I found that there are some really neat designs for wood stoves.  There are various designs of what are referred to as wood gas stoves or wood gasification stoves.  The stove consists of an inner shell (can) and an outer shell (can).  The inner shell, which contains the fire, has holes in the bottom and around the side of the bottom to allow air flow to the bottom of the wood and another row of holes about 1/2″ below the top of the can which are the gas jet holes.  The outer shell has large holes around the bottom to allow air flow to the inner shell.  There is an air space between the inner and the outer shell.  When the fire begins to burn, it heats up the wood which releases gas.  The gas is partially burned by the flame on the wood.  It also heats up the air between the two shells.  As the hot air flows up and through the gas jets holes, it facilitates a re-burning of the wood gas (smoke) which maximizes the efficiency and also reduces the smoke for a nearly smoke-free fire.

One commercially made wood gas stove that is sold for backpacking/camping is called the “Bush Buddy.”  Videos of it in operation can be seen on Youtube. Since the Bush Buddy is rather pricey, I pursued the possibility of making one.  I soon found that numerous other people had already done that and some of the designs were quite good.  The designs that I like the best can be seen on Youtube.  Here he describes four models that he has made and the tools and techniques that he uses.  The one design that I like best is the last (and largest) one that he describes.  To see one of his stoves in action see this video.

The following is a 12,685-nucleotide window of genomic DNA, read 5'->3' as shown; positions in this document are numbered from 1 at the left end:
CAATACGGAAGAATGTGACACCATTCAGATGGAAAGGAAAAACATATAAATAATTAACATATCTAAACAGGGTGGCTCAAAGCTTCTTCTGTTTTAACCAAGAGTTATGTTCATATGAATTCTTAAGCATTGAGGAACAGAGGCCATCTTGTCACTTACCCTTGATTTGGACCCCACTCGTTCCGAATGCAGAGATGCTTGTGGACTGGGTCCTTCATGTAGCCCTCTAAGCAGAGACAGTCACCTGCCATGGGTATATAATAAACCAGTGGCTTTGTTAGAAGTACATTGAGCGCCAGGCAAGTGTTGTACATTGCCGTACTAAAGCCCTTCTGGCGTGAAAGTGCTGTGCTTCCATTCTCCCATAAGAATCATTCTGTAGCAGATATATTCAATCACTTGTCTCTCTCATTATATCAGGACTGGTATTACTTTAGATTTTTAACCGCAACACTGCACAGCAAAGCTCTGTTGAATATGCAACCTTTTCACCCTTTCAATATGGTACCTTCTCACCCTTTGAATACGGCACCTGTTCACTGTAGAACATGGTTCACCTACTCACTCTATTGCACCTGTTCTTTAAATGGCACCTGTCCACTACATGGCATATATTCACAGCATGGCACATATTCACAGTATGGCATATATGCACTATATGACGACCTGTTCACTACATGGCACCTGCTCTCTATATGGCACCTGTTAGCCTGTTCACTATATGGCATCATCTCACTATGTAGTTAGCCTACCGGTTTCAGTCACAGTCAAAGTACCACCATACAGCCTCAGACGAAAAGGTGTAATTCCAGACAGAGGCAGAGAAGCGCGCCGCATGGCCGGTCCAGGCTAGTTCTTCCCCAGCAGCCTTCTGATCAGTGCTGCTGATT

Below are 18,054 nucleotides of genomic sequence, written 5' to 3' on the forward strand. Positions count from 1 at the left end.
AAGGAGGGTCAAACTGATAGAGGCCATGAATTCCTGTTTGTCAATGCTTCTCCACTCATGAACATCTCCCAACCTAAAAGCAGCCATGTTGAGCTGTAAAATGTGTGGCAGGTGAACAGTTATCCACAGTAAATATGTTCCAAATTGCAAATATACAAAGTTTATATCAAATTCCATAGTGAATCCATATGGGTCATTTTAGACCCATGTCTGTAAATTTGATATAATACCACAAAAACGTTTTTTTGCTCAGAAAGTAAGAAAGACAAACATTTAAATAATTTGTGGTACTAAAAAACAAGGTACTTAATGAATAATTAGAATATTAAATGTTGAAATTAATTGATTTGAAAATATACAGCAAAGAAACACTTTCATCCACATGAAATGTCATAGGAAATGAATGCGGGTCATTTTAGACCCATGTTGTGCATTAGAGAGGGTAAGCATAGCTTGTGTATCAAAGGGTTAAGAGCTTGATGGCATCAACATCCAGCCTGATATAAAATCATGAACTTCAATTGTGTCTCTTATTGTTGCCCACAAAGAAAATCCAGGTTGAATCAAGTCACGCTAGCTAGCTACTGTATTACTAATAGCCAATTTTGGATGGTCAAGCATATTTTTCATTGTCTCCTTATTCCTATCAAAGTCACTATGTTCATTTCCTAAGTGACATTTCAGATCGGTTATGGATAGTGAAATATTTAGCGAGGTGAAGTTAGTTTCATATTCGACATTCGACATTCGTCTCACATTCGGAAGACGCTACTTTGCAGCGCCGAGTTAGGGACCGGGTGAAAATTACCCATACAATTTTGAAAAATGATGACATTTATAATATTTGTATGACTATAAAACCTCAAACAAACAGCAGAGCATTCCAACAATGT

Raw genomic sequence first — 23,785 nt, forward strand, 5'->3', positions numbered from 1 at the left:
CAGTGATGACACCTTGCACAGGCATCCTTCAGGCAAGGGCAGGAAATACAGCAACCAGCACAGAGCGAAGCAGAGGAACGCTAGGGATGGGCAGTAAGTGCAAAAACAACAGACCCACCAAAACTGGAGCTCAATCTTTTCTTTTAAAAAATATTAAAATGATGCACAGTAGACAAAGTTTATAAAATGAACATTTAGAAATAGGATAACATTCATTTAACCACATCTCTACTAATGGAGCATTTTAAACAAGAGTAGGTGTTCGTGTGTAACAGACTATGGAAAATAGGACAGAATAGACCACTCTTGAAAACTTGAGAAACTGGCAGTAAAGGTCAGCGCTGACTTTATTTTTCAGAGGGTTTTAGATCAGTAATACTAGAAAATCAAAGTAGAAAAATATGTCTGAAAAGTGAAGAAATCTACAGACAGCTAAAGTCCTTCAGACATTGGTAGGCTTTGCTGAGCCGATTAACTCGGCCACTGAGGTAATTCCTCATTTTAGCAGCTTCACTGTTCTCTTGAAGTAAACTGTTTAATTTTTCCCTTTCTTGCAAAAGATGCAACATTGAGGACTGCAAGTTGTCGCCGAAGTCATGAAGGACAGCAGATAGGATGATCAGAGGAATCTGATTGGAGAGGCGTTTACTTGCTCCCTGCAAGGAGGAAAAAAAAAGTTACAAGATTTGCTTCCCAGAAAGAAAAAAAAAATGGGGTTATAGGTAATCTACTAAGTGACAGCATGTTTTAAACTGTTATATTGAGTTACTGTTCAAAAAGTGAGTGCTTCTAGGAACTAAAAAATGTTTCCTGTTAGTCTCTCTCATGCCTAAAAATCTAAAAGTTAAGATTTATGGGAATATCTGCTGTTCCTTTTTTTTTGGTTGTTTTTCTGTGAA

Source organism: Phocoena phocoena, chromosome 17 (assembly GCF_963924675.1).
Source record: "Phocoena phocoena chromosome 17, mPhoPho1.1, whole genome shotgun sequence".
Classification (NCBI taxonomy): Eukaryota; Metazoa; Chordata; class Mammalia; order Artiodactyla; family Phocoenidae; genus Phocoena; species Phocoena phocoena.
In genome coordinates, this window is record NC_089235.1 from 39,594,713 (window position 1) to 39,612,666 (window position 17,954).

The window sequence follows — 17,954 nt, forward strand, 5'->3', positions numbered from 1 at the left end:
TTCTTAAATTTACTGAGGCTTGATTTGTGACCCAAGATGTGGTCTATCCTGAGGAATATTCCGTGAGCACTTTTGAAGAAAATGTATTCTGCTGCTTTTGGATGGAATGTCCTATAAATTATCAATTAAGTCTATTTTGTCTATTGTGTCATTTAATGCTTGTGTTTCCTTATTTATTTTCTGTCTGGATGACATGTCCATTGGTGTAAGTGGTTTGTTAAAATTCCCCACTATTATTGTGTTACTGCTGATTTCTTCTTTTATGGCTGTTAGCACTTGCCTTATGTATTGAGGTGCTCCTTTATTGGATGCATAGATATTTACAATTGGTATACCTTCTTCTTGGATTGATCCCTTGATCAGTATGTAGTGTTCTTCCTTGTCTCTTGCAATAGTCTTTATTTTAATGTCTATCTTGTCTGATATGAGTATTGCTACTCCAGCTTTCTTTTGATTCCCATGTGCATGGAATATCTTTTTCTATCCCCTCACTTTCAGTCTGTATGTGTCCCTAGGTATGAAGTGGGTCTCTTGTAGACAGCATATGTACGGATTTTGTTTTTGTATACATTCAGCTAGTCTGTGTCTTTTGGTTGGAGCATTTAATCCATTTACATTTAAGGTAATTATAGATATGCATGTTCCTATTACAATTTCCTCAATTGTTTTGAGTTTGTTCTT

I made my stove in the same configuration as his but I used a large juice can (about 49-50 oz.) for the outer can, a 26 oz. pasta sauce can for the inner can and a 28 oz. crushed tomato or 29 oz. yam can (cut down to about 2 3/4″ tall) for the pot stand.  (Both ends of the pot stand should be removed)  He recommends using a step-bit to drill the holes and I concur completely.  It is much easier and cleaner to drill holes with a step-bit than a regular bit.  [I bought a set of three from Amazon for about $15.]  Be sure to use a side-cutting can opener since you will re-use the lid of the large can to hold the inner can.

After I finished all of the drilling, cutting and sanding the sharp edges, I used a propane torch to burn the lacquer off the cans before testing the stove.  Otherwise, it will gradually burn off while you are cooking.  The fumes from the lacquer are not pleasant and could be harmful.

The beauty of these stoves is the design.  Because of the air flow up through the bottom, they are very easy to start.  You fill the stove with small chunks of wood up to just below the jet holes at the top of the inner can and start the fire on the top of the pile using small twigs or some type of fire starter.